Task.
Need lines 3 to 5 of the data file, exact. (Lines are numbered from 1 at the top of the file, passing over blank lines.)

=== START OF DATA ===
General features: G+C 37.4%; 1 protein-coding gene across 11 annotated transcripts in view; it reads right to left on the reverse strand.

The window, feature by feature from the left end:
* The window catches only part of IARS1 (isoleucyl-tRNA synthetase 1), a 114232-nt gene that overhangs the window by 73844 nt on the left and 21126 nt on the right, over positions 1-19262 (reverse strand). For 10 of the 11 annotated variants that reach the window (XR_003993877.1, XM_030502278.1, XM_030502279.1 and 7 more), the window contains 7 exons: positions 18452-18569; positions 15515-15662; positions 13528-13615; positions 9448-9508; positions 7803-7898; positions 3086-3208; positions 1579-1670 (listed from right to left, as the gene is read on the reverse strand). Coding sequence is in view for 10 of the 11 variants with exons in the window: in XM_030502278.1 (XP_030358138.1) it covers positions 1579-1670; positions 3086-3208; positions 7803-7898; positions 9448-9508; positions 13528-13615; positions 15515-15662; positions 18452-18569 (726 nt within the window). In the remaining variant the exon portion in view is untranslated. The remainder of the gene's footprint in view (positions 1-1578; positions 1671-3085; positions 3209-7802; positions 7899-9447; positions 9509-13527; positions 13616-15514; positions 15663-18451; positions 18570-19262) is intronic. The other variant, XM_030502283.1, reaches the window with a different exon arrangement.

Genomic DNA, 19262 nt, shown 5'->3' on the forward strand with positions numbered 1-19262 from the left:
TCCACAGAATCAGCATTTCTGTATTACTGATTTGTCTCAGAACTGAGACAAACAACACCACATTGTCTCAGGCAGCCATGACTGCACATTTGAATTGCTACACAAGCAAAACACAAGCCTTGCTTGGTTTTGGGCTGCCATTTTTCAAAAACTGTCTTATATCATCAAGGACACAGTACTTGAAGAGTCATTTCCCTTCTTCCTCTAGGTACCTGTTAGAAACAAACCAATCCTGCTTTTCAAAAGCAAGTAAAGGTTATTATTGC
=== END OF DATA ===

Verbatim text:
* The window catches only part of IARS1 (isoleucyl-tRNA synthetase 1), a 114232-nt gene that overhangs the window by 73844 nt on the left and 21126 nt on the right, over positions 1-19262 (reverse strand). For 10 of the 11 annotated variants that reach the window (XR_003993877.1, XM_030502278.1, XM_030502279.1 and 7 more), the window contains 7 exons: positions 18452-18569; positions 15515-15662; positions 13528-13615; positions 9448-9508; positions 7803-7898; positions 3086-3208; positions 1579-1670 (listed from right to left, as the gene is read on the reverse strand). Coding sequence is in view for 10 of the 11 variants with exons in the window: in XM_030502278.1 (XP_030358138.1) it covers positions 1579-1670; positions 3086-3208; positions 7803-7898; positions 9448-9508; positions 13528-13615; positions 15515-15662; positions 18452-18569 (726 nt within the window). In the remaining variant the exon portion in view is untranslated. The remainder of the gene's footprint in view (positions 1-1578; positions 1671-3085; positions 3209-7802; positions 7899-9447; positions 9509-13527; positions 13616-15514; positions 15663-18451; positions 18570-19262) is intronic. The other variant, XM_030502283.1, reaches the window with a different exon arrangement.

Genomic DNA, 19262 nt, shown 5'->3' on the forward strand with positions numbered 1-19262 from the left:
TCCACAGAATCAGCATTTCTGTATTACTGATTTGTCTCAGAACTGAGACAAACAACACCACATTGTCTCAGGCAGCCATGACTGCACATTTGAATTGCTACACAAGCAAAACACAAGCCTTGCTTGGTTTTGGGCTGCCATTTTTCAAAAACTGTCTTATATCATCAAGGACACAGTACTTGAAGAGTCATTTCCCTTCTTCCTCTAGGTACCTGTTAGAAACAAACCAATCCTGCTTTTCAAAAGCAAGTAAAGGTTATTATTGC